The most important element in the mantis style integration of defense and offense does not he in tactics and techniques, but rather, in the development of "feeling." Feeling is the quality of being sensitive to an opponent's movements and being able to blend with them in a perfect response. Feeling is so central to the mantis style-and to infighting in general-that everything written so far presupposes its development One of the biggest drawbacks of close-quarters combat is that there is virtually no time in which to respond to an action. To further compound this, many attacks are virtually invisible. It becomes imperative that the responses a fighter makes are not dependent on his mind's analysis of a situation or his eyes' perceptions. By developing feeling one gains an almost "sixth" sense, a sensitivity through the arms to the movements of an opponent. Since the stimulus is perceived-through direct tactile contact. it is possible to respond faster. The response also tends to be mom appropriate, since the mind often overreacts to visual stimuli. If the mantis stylist's responses are more appropriate, due to his development of feeling, then they are also more efficient. This is an obvious advantage if one is called upon to fight for a prolonged period of time. Efficient techniques also mean better control over an opponent. By not over-reacting to an attack, the mantis stylist remains in balance and capable of giving that extra little push that can turn a simple block into a move that unbalances or exposes an assailant Another important benefit of the development of feeling is the ability to use an opponent's power against him. If an attacker punches the mantis stylist, he will grab the punching arm and pull it. This simple act has the effect of wrenching the attacker's shoulder destroying his balance, and possibly pulling him into a counter technique like a knee strike. However. if you have ever tried to grab a punch you know that it is not really easy to do. That is why feeling is so important. By sensing the attack initially, the mantis stylist is able to make contact with the punching arm early in the movement. In this way. the grabbing hand is moving with the punch and has plenty of time to grab hold- as opposed to trying to snatch the arm as it goes by. Well-developed feeling for the opponent's movements also determines which counter move will be used. If the attacker is pulled well off balance, then he can be drawn into a sharp counterattack. But, if the attacker's lead leg is well forward so that his center of gravity stays behind that foot, then a palm-heel strike to his fully locked elbow, or a single-knuckle punch to the armpit area would be more appropriate.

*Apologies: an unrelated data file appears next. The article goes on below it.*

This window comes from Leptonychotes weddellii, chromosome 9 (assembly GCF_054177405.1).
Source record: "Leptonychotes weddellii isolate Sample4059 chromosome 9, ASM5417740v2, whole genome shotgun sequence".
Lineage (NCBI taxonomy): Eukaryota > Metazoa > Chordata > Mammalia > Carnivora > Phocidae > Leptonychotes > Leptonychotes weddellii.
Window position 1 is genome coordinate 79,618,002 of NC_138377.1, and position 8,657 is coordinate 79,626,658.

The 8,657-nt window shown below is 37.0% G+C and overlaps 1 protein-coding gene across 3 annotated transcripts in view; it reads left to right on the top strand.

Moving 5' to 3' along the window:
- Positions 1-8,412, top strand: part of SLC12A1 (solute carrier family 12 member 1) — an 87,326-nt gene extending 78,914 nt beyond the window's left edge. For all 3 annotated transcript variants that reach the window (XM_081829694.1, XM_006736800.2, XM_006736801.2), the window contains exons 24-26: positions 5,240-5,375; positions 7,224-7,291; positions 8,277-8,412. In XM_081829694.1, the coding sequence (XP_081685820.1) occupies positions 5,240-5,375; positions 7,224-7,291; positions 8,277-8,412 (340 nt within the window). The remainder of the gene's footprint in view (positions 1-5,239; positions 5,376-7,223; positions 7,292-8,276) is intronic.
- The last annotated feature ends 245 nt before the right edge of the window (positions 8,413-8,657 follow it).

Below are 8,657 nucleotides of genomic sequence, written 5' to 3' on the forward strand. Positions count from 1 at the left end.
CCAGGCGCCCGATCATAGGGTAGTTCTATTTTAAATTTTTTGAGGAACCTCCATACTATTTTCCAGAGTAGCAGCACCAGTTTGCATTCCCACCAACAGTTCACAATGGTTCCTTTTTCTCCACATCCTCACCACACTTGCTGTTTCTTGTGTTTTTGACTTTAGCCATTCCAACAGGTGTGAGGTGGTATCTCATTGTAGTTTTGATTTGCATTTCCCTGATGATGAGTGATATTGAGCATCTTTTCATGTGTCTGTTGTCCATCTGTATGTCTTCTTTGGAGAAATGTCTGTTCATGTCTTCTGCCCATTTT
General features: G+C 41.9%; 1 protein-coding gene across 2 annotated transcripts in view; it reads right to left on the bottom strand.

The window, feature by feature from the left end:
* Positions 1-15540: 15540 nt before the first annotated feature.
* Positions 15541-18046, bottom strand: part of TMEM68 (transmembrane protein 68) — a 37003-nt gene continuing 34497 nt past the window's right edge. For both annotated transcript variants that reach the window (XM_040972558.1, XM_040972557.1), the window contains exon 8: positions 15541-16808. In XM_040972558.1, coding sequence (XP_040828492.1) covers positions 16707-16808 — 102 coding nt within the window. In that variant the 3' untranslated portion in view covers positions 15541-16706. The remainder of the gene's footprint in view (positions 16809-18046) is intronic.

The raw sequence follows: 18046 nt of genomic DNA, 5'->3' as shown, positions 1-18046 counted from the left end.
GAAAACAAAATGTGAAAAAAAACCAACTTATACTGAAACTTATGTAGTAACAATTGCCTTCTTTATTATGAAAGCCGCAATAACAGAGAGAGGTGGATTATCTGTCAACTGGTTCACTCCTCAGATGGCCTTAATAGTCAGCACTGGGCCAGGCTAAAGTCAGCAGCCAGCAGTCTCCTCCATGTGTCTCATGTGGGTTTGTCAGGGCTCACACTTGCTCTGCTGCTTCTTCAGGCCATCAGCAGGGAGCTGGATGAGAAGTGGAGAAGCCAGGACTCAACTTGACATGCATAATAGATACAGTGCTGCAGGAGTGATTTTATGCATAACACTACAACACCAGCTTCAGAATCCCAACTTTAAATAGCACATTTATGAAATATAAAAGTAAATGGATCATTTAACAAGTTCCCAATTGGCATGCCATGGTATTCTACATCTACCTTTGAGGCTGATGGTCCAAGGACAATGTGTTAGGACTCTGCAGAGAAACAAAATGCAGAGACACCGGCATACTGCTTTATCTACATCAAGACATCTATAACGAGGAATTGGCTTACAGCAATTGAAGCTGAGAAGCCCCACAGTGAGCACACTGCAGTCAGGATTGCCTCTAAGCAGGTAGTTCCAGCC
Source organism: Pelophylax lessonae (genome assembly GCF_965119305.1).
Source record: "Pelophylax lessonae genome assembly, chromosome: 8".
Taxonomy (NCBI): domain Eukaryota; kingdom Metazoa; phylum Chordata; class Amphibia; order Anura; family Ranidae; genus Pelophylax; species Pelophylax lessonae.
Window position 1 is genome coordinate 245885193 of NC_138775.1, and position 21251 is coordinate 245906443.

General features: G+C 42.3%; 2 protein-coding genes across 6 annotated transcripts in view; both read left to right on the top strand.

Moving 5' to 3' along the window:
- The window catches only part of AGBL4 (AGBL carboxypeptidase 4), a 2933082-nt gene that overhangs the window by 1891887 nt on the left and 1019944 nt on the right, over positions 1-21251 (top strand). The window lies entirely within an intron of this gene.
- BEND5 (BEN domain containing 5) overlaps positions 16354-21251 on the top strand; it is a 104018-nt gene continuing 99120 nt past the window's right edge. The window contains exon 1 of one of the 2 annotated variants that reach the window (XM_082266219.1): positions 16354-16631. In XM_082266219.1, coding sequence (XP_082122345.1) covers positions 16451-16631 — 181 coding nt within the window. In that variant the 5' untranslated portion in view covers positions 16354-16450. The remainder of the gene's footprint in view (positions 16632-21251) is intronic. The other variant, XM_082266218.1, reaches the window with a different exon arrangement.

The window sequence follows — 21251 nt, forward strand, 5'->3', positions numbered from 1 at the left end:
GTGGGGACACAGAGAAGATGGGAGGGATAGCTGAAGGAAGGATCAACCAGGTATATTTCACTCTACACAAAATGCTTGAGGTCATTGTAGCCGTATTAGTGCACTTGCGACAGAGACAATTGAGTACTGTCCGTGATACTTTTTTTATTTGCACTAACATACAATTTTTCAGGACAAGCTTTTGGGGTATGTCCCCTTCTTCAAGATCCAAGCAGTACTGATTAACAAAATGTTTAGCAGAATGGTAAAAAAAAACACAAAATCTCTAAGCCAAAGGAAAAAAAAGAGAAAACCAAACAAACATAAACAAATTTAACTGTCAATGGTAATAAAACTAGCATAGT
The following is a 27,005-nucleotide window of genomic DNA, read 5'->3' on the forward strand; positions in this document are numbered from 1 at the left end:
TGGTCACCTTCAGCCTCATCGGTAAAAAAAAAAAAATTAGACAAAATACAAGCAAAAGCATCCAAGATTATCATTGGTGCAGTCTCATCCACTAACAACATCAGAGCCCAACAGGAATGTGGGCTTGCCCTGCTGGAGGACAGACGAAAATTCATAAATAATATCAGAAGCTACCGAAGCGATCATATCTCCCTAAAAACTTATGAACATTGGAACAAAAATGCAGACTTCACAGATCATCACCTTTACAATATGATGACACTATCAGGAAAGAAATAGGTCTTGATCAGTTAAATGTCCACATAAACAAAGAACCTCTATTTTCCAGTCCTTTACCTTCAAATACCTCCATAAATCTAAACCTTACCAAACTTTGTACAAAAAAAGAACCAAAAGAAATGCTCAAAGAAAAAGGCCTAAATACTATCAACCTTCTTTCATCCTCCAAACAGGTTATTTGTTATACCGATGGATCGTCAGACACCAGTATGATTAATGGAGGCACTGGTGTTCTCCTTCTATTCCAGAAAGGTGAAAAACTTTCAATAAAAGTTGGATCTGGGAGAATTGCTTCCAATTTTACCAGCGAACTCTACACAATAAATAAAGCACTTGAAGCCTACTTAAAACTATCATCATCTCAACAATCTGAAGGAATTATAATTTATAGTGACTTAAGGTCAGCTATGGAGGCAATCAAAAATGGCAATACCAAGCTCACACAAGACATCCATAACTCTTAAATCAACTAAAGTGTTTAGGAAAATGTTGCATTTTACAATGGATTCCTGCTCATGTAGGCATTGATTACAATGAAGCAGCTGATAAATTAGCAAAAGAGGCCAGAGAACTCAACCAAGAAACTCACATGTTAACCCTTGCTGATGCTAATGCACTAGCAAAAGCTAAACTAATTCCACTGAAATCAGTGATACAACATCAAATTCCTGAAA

Southern Praying mantis fights from an upright position, never too low to impair response and speed. Using the feeling hands of the mantis the boxer closes the gap, crosses the bridge, feels his enemies power, yields, then with the weight of the whole body and the explosive power of internal energy concentrated into one small area destroys the enemy within one exchange that doesn't stop until blood is drawn.
Infighting

At very close quarters, targets below the waist are among the most vulnerable. There are two important advantages to fighting at very close quarters. The first is that attacks can be delivered so quickly that they are almost impossible for the uninitiated to stop. The second is that, at close range, it becomes possible to strike at vital areas very precisely.
Defense & Offense

One of the most important elements of good infighting is how well defense and offense are integrated. An analysis of this integration begins with an examination of the purpose of defensive moves. The first goal of defense, obviously, is to keep from being hit. When blocking is approached from this vantage it becomes necessary to discover the openings in the assailant to exploit for a successful counter. The opening can be thought of as rhythmic. As a person attacks they have a punch-and-punch-and-punch-and pattern. There is a gap, or space of time, between each blow. In order to exploit this pattern. the defender must break this rhythm with his counterattack. The defender's pattern would go block-and is block-counter. thereby catching his opponent between punches. If an opponent attacked with a front kick-punch combination, the mantis fighter would employ this rhythm breaking pattern of defense. After parrying the kick with his leg, and while the attacker was recovering from the kick and preparing to punch, the well trained mantis stylist would counter with a side snap kick to the ribs. Obviously, the success of such an approach depends upon the speed at which the counterattack follows the block. (This is why the rapid-fire, multiple-power strike is so effective-it does not allow opportunity for a counterattacks. In order to cut down the interval between the block and counter, mantis practitioners frequently block and counter with the same arm (or leg) in one continuous motion. Another good way to utilize this rhythm braking idea is to block with one hand while simultaneously countering with the other.
Usage of the attacker energy